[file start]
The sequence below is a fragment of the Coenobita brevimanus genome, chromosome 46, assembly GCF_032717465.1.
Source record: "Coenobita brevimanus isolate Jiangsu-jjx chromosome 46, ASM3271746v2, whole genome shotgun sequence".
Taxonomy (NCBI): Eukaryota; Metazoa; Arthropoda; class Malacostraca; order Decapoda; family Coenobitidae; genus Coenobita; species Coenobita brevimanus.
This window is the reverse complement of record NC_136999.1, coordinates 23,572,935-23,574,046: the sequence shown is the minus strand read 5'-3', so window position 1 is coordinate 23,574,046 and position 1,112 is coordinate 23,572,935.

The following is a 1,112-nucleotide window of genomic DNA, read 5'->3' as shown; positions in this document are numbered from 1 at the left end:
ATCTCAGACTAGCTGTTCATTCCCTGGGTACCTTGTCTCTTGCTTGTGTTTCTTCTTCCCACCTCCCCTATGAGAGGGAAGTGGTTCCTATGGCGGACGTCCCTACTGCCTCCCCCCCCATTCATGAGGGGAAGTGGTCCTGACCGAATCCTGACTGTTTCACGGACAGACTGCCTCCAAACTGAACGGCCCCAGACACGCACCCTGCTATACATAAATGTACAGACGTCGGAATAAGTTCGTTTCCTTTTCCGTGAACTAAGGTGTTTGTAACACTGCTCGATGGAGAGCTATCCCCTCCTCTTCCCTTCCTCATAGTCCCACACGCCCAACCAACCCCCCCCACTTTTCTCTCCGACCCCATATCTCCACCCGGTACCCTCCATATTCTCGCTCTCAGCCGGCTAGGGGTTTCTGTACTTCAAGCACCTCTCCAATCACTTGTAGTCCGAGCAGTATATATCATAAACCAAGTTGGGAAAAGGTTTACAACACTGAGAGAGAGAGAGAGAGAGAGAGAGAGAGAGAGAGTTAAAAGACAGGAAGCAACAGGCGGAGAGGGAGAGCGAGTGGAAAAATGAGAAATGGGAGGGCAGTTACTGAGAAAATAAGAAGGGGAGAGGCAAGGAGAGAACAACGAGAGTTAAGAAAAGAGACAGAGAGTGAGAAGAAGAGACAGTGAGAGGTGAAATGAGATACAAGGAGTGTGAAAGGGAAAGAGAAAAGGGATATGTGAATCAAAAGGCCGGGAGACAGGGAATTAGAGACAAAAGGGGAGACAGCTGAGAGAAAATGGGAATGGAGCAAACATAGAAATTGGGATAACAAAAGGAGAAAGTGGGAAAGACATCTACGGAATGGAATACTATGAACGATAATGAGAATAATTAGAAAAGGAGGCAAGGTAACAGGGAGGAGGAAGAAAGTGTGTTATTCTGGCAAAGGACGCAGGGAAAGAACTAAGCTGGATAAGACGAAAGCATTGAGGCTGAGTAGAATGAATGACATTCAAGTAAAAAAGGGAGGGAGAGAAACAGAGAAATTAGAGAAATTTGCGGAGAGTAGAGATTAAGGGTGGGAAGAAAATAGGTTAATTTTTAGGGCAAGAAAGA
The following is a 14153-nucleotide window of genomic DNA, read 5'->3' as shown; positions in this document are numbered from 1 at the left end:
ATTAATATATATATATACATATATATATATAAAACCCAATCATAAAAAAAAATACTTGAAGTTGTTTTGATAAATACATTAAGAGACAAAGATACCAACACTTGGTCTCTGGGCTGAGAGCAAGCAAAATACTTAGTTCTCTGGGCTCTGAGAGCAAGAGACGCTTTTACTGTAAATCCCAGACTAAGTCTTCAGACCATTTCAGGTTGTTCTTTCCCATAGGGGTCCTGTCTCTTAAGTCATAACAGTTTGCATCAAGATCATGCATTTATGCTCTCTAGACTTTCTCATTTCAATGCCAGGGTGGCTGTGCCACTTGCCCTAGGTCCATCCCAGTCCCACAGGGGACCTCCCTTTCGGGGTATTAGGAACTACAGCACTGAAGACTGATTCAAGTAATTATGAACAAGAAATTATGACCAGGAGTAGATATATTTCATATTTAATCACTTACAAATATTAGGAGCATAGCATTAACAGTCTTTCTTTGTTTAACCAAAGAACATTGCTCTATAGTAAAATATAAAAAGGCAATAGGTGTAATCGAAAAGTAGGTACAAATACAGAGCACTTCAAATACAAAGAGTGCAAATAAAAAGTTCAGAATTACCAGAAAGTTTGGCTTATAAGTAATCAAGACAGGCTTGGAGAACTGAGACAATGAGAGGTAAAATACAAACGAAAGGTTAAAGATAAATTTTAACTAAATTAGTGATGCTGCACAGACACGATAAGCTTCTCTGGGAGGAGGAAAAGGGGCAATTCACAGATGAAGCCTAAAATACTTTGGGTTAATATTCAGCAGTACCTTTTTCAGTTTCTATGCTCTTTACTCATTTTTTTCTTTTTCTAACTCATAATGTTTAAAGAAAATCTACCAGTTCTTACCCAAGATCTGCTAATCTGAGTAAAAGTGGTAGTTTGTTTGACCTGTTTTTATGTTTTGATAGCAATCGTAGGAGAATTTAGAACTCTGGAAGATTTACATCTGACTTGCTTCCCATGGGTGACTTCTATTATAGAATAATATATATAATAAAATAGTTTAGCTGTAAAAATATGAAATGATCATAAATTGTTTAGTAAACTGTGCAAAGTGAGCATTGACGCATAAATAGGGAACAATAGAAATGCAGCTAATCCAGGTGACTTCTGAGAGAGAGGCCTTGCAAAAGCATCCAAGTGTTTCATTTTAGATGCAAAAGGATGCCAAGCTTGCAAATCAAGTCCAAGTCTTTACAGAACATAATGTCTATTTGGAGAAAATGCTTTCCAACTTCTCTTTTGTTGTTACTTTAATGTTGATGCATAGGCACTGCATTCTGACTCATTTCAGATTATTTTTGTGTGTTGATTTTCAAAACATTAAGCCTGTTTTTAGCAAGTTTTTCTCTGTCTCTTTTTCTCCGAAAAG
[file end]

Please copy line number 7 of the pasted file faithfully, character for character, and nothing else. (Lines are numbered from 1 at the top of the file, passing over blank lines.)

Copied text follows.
The following is a 14153-nucleotide window of genomic DNA, read 5'->3' as shown; positions in this document are numbered from 1 at the left end: